He believes the state told Marshwood when investigators would be coming, and Marshwood added staff those days. DHHS said all investigations are unannounced.

Mary died in 2017 after about two years in Marshwood. She was 95.



It was 2012 when Linda Desrosier’s 82-year-old mother-in-law, Olga, moved into Marshwood. She needed care and Marshwood had the first open bed.

Desrosier, who’d worked as a geriatric nurse, was uneasy from the beginning.

“When admitted, it took forever for them to log in her doctor’s orders, which meant that her medication was being withheld,” Desrosier said. “Then the falls started to occur.”

Seven falls in 39 days, she said.

“I mean, a lot of time people are confused … so (a fall) can happen,” Desrosier said. “But when it starts happening multiple times, you know, you have to address this. And in my mother-in-law’s case, it wasn’t being addressed.”

Staff didn’t take precautions, like keeping bed rails raised or lowering her mother-in-law’s bed, even though it was possible to do so, she said. Desrosier said she often asked to see Olga’s chart, nurse’s notes, doctor’s orders and care plan.


“I wasn’t seeing what I should have seen for her particular care plan. And so I would always bring it up,” Desrosier  said. “But I think my words pretty much fell on deaf ears.”

The problem was not just that Olga was prone to falls. She also had a bleeding disorder.

Linda Desrosier said her 82-year-old mother-in-law, Olga, has seven falls in 39 days. She said this photo shows some of the bruising. Submitted photo

Her condition was known as gastric antral vascular ectasia or “watermelon stomach.” For patients with the condition, blood vessels in the lining of the stomach become fragile. Desrosier’s mother-in-law bled so much that she was anemic.

With every fall, Desrosier said, the 82-year-old bruised. And that meant she bled even more.

Olga’s last fall was so bad, Desrosier said, that she broke her arm. Desrosier said she rushed to Marshwood from her home in Litchfield to find her alone in a room, her arm in a sling, in pain.

“No one was attending her whatsoever,” she said.


Desrosier said staff declined to send Olga to the hospital because she was a hospice patient. Desrosier insisted.

Her mother-in-law died within weeks, Desrosier said, the bruises from her falls still covering her body.

“I do believe her passing was hastened through the chain of events that took place with those multiple falls,” she said. “I believe that in my heart of hearts.”

Desrosier said Olga’s care lacked in other ways as well. Once when she fell, Desrosier said, staff taped a wound closed without antibiotic ointment or a bandage. After the fall that broke her arm, staff wrote in her chart that they’d given her medication, Desrosier said — but she was in the hospital at that time, not at Marshwood.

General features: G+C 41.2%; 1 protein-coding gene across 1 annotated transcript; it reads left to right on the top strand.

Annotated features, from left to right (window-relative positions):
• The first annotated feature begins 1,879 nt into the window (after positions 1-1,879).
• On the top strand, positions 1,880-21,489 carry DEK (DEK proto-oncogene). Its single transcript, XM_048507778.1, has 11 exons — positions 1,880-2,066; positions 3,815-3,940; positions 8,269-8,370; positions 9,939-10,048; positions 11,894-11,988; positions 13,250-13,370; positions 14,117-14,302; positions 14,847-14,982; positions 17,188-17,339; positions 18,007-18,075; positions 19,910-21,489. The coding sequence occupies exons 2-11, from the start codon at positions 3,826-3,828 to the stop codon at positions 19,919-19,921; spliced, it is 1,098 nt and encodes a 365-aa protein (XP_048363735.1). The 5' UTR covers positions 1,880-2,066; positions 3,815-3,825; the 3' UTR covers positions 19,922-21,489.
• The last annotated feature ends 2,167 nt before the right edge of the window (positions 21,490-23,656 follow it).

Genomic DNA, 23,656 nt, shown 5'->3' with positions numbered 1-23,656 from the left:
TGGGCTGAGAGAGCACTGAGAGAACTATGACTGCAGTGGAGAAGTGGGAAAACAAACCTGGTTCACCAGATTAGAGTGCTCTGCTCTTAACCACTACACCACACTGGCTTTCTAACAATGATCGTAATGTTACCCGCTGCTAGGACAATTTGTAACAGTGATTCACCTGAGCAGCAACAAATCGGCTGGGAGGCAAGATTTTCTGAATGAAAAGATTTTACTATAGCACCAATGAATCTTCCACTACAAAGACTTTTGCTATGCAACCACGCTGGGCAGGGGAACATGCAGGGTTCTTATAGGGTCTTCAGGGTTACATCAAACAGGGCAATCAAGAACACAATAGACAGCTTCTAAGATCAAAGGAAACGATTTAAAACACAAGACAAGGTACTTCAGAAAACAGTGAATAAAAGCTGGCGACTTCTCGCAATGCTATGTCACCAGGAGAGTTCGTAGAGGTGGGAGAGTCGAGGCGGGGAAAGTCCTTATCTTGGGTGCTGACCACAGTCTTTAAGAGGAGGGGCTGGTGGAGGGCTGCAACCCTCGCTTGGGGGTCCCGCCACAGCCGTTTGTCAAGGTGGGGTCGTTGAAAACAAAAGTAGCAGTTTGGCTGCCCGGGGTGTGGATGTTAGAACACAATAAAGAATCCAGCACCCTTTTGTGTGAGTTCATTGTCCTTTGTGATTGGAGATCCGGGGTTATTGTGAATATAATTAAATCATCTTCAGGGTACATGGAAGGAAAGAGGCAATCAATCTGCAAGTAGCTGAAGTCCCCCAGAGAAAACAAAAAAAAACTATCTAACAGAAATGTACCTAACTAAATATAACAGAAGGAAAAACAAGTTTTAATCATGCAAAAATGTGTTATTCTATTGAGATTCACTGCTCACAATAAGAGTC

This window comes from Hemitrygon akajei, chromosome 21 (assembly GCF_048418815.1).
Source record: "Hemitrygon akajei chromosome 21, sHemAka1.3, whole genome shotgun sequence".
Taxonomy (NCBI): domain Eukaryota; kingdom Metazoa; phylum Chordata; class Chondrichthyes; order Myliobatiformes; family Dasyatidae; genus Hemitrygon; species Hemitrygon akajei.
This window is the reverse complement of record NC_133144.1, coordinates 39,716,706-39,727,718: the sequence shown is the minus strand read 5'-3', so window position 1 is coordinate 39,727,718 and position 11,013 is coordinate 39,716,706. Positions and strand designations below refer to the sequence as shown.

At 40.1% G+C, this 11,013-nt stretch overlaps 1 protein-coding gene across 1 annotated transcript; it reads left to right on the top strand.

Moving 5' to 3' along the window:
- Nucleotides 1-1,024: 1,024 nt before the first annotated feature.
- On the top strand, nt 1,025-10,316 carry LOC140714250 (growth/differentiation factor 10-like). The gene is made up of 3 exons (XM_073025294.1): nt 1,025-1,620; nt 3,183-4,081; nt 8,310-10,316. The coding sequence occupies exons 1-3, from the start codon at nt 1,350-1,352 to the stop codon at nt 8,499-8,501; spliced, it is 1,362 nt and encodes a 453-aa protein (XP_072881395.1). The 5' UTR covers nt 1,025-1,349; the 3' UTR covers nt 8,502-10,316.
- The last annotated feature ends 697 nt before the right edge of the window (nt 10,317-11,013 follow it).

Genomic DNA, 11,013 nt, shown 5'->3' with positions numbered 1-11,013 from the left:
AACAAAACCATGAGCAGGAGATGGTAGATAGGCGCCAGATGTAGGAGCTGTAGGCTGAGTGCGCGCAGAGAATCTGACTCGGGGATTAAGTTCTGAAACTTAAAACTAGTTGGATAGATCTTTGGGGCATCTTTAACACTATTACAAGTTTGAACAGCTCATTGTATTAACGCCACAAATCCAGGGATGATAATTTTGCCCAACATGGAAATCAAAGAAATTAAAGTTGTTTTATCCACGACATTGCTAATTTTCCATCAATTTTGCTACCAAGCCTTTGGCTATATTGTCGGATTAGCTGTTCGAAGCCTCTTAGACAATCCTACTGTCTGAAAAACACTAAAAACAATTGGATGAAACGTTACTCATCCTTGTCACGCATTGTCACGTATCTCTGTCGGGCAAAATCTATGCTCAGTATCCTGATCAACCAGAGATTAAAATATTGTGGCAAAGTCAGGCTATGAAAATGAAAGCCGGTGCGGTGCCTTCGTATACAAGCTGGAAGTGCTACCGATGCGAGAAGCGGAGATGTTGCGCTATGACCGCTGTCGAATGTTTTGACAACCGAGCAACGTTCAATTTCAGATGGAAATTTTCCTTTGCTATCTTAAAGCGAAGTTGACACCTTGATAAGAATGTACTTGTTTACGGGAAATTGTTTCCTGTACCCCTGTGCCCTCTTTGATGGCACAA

Linda Desrosier said her mother-in-law’s care lacked in a number of ways. Once when she fell, Desrosier said, staff taped a wound closed without antibiotic ointment or a bandage. Submitted photo

“It was just ridiculous,” Desrosier said.

After Olga died, Desrosier  said she requested her Marshwood medical records. She noticed charting discrepancies — nursing notes that appeared to have been entered afterward, for example.


“Everything needs to be charted or else it’s a violation. And each time, it’s a violation, whether it’s with the same patient or not. They’re trying to cover their tracks,” Desrosier  said. “They went back. They knew I was ‘trouble’ because I kind of had a background and I could see what was going on.”

Desrosier filed a complaint with the state. She said her complaint was substantiated.

As a geriatric nurse, Desrosier said she’d heard that Marshwood had a poor reputation before her mother-in-law was admitted there. But she’d also heard it had improved.

“This has been an ongoing problem with Marshwood for a really, really long time,” she said. “It’s just now seeing the light of day.”

On Thursday afternoon, Marshwood called a meeting of patients’ family members. When a Sun Journal reporter arrived and asked to attend, Administrator Emily LaVine declined, saying the meeting was only for family members. She asked the reporter to leave.

Representatives from the Maine Long-Term Care Ombudsman Program attended. The head of that program, Brenda Gallant, declined Friday to talk about the meeting or say how many people attended, citing privacy concerns. But she said the ombudsman program will help facilitate a family council that will communicate directly with Marshwood administration.

“I feel strongly that the residents’ and family members’ voices must be heard,” Gallant said. “The facility is agreeable to that. They’re very interested in the conversation.”